2.3. Statistical analyses
A CFA and a principal component analysis (PCA) were used to explore the factor structure of the PDS using the Statistical Package for Social Sciences.35 Structural equation modelling (SEM) using the AMOS 23.0 program5 was used to identify the symptom clusters that best predict long-term neck disability. The model was tested using maximum likelihood estimation. In accordance with Hu and Bentler,10,26 the χ2 test was used as a statistical test of model fit (α = 0.05). This test can be overly sensitive in large samples, so the “normed” χ2 was also examined. This statistic is calculated as χ2 divided by the model degrees of freedom (ie, χ2/df χ2). Values of χ2/df between 1.00 and 2.00 indicate good fit, and values between 2.00 and 3.00 indicate acceptable fit.14 The comparative fit index (CFI) and root mean square error of approximation (RMSEA) were also used.10 As a general guide, Hu and Bentler26 suggested the following cutoffs for “acceptable” fit: CFI ≥0.90; RMSEA ≤0.10, and these were adopted for the present study. Cutoffs for “good fit” were CFI ≥0.95; RMSEA ≤0.06. However, such values should be regarded as guidelines rather than strict cutoffs when assessing a model fit.29
As shown in Table 1, the sample consisted of 146 participants, 94 women and 52 men ranging in age from 18 to 65 years (mean 37.4 ± 13.7 years).
At entry to the study, 80% (n = 116) of the participants were employed or self-employed, and 39% (n = 57) had submitted a compensation claim. The average number of PTSD symptoms at time 1 was 8.38 (SD = 4.82), and the mean total PDS symptoms score was 14.33 (SD = 11.05). The average PDS symptoms score for this sample is similar to those previously reported in individuals with WAD18,36 and in a sample of MVA survivors.19 In addition, 70% of the participants in the current study scored below the recommended cutoff score of 18 on the PDS.19
Twenty-five participants (17.1%) were lost to follow-up at time 2, and these participants did not complete the PDS and NDI at time 2. The percentage of missing data for all remaining items was below 5%. The missing data were imputed using full-maximum likelihood estimation, an optimal approach for handling missing data.25
Independent sample t tests were conducted to compare the NDI and PDS scores at the 2 time points for compensation claimants and nonclaimants. There was a significant difference in NDI scores at time 1 for claimants (mean = 38.63, SD = 17.51) and nonclaimants (mean = 28.53, SD = 16.77); t(136) = −3.44, P = 0.001 and also at time 2 (claimants: mean = 23.63, SD = 17.49; nonclaimants: mean = 14.96, SD = 16.23); t(113) = −2.74, P = 0.007.
There was no significant difference in PDS scores at time 1 for claimants (mean = 15.11, SD = 11.56) and non-claimants (mean = 13.88, SD = 10.92); t(128) = −0.62, P = 0.538 nor at time 2 (claimants: mean = 9.75, SD = 10.28; nonclaimants: mean = 6.28, SD = 8.59); t(111) = −1.95, P = 0.053.
3.2. Factor structure of the Post-traumatic Stress Diagnostic Scale
A CFA was conducted specifying the original DSM-IV 3-factor structure (re-experiencing, avoidance, and hyperarousal). This model was found to provide poor fit to the data, χ2(116) = 259.62, P < 0.001, CFI = 0.88, RMSEA = 0.09, AIC = 367.62. Also of note, there was a very strong correlation between latent avoidance and hyperarousal (r = 0.87), suggesting that these may not be distinct factors. Based on these findings, a PCA was conducted to explore the factor structure within this population.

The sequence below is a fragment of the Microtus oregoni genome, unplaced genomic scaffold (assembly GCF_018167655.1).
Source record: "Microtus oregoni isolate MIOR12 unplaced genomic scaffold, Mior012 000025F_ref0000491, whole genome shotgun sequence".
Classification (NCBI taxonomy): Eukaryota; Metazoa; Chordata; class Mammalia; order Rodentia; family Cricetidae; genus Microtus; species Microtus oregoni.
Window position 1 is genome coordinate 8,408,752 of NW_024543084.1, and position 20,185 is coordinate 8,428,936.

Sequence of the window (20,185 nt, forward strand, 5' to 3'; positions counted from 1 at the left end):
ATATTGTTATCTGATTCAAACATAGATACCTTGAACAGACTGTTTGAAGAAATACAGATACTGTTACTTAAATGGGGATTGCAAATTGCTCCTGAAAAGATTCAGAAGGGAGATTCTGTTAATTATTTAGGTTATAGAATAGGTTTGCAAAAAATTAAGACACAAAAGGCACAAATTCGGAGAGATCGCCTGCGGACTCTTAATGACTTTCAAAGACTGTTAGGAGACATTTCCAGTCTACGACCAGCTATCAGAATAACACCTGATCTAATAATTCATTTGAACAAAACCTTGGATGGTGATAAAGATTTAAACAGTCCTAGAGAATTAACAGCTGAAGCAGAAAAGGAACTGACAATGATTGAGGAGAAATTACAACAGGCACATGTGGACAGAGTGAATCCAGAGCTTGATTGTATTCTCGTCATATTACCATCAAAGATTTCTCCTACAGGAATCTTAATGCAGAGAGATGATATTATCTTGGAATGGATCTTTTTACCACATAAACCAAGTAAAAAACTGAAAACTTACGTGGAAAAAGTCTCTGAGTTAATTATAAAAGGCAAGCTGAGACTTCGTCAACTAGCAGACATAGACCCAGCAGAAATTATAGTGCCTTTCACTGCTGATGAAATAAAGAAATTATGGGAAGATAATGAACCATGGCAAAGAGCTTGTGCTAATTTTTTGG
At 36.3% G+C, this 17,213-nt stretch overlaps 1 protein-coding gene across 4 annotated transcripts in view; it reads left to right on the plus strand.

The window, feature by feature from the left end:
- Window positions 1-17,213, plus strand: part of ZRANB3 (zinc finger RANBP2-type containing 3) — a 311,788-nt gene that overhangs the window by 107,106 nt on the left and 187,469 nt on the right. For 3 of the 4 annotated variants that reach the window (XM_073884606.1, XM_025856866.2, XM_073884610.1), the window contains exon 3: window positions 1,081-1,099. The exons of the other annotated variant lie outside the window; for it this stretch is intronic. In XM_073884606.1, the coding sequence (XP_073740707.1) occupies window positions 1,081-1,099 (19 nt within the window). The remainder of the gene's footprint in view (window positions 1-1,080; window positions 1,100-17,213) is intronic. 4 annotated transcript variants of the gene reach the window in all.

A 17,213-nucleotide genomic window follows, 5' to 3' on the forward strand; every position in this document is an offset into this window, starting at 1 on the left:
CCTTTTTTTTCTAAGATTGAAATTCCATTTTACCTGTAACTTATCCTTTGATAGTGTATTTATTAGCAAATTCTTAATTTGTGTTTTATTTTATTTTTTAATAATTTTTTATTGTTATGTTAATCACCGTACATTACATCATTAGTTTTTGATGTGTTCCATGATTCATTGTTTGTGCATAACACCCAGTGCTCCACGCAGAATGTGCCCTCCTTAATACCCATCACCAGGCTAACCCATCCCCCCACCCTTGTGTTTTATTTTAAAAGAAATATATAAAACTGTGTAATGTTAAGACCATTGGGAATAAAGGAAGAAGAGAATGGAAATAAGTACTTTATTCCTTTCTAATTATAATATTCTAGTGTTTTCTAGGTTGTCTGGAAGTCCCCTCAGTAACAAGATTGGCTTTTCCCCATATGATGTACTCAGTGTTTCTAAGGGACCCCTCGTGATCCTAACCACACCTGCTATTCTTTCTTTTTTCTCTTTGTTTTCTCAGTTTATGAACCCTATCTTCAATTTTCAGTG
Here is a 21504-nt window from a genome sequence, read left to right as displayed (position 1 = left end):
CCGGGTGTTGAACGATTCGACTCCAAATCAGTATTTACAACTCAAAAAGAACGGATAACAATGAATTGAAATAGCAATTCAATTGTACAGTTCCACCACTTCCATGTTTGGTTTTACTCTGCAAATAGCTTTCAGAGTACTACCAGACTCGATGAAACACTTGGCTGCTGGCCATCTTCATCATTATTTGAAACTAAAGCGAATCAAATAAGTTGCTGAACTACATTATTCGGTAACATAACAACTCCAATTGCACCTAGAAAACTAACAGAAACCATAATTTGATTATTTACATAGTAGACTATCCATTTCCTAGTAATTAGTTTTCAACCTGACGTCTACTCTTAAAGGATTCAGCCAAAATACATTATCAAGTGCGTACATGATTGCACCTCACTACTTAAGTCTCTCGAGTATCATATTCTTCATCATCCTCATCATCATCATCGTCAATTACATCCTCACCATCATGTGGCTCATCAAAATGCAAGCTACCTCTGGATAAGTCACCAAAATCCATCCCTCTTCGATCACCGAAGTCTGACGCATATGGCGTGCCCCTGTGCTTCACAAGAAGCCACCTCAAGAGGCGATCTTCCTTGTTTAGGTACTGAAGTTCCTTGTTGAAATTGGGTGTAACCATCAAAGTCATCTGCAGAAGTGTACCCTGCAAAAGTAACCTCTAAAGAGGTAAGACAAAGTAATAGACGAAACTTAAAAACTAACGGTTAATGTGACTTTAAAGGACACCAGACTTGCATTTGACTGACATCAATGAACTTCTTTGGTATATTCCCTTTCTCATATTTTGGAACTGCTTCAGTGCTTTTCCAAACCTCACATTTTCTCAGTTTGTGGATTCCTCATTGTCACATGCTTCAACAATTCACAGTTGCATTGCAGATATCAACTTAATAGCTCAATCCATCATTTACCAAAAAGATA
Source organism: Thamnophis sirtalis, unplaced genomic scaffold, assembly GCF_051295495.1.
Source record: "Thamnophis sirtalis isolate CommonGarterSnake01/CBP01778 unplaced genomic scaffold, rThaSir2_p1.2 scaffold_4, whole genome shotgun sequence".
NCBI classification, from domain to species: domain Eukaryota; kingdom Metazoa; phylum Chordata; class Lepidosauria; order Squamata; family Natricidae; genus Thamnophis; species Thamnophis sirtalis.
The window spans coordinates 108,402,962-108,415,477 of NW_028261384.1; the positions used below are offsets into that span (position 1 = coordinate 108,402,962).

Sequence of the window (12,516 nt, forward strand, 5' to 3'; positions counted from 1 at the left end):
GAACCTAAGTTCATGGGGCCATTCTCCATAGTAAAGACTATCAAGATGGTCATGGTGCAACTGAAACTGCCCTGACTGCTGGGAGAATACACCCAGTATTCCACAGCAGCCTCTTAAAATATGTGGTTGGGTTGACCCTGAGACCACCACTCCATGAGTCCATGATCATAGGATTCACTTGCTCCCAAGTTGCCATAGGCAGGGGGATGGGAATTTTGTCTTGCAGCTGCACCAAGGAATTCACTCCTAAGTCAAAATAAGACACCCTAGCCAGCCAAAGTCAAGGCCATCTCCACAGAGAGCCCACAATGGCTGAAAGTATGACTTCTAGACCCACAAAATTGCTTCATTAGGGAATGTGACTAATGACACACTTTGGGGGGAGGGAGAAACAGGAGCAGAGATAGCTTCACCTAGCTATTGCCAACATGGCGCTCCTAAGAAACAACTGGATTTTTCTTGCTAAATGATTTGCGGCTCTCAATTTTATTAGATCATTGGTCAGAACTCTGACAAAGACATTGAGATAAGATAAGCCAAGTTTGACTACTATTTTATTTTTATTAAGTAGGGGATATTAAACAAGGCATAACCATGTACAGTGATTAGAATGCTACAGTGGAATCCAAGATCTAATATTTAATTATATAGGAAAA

Prior to performing a PCA, the suitability of data for factor analysis were assessed. Inspection of the correlation matrix revealed the presence of many coefficients of 0.3 and above. A Kaiser–Meyer–Olkin score of 0.60 is considered necessary to reliably use factor analysis for data analysis, and scores above 0.80 are considered very good. The Kaiser–Meyer–Oklin value in the current study was 0.90, and Bartlett test of sphericity reached statistical significance, P < 0.001, supporting the factorability of the correlation matrix.
An initial PCA with oblimin rotation revealed the presence of 3 components with eigen values exceeding 1 (eigen values 7.62; 1.48; 1.02), explaining 59.54% of variance. Nine items loaded strongly on component 1, 7 items on component 2, and 1 item (C3: inability to recall important aspect of the trauma) loaded on component 3. Given that only 1 item loaded strongly on component 3, further investigation was carried out to decide whether item C3 should be excluded. First, we examined the association between item C3 and NDI score, and there was no significant correlation between these 2 variables at time 1 (r = 0.13, P = 0.11) nor at time 2 (r = 0.04, P = 0.65). We also checked whether the internal consistency of each component would increase with the addition of item C3. For component 1, the coefficient α was 0.897 and when item C3 was included, the coefficient α level decreased to 0.887. Similarly, for component 2, the coefficient α was 0.862 and when item C3 was included, the coefficient α level decreased to 0.845. In other words, including item C3 did not have a significant impact on the internal consistency of these 2 components. Based on these analyses, it was decided to exclude item C3 from further investigation.
A PCA with oblimin rotation was conducted on the remaining 16 items and it generated 2 components with eigen values exceeding 1 (eigen values = 7.49 and 1.48), accounting for 56.07% of variance. As shown in Table 2, all 16 items loaded exclusively on their respective component with 9 items loading on component 1 and 7 items loading on component 2. Component 1 comprises all 5 re-experiencing symptoms (B1–B5), 2 avoidance symptoms (C1 and C2), and 2 symptoms from the hyperarousal cluster (D4 and D5). Component 2 consists of 4 avoidance and 3 hyperarousal symptoms. Consistent with the study by Taylor et al.,40 component 1 was labelled “Intrusion/Avoidance” and component 2 “Hyperarousal/Numbing.”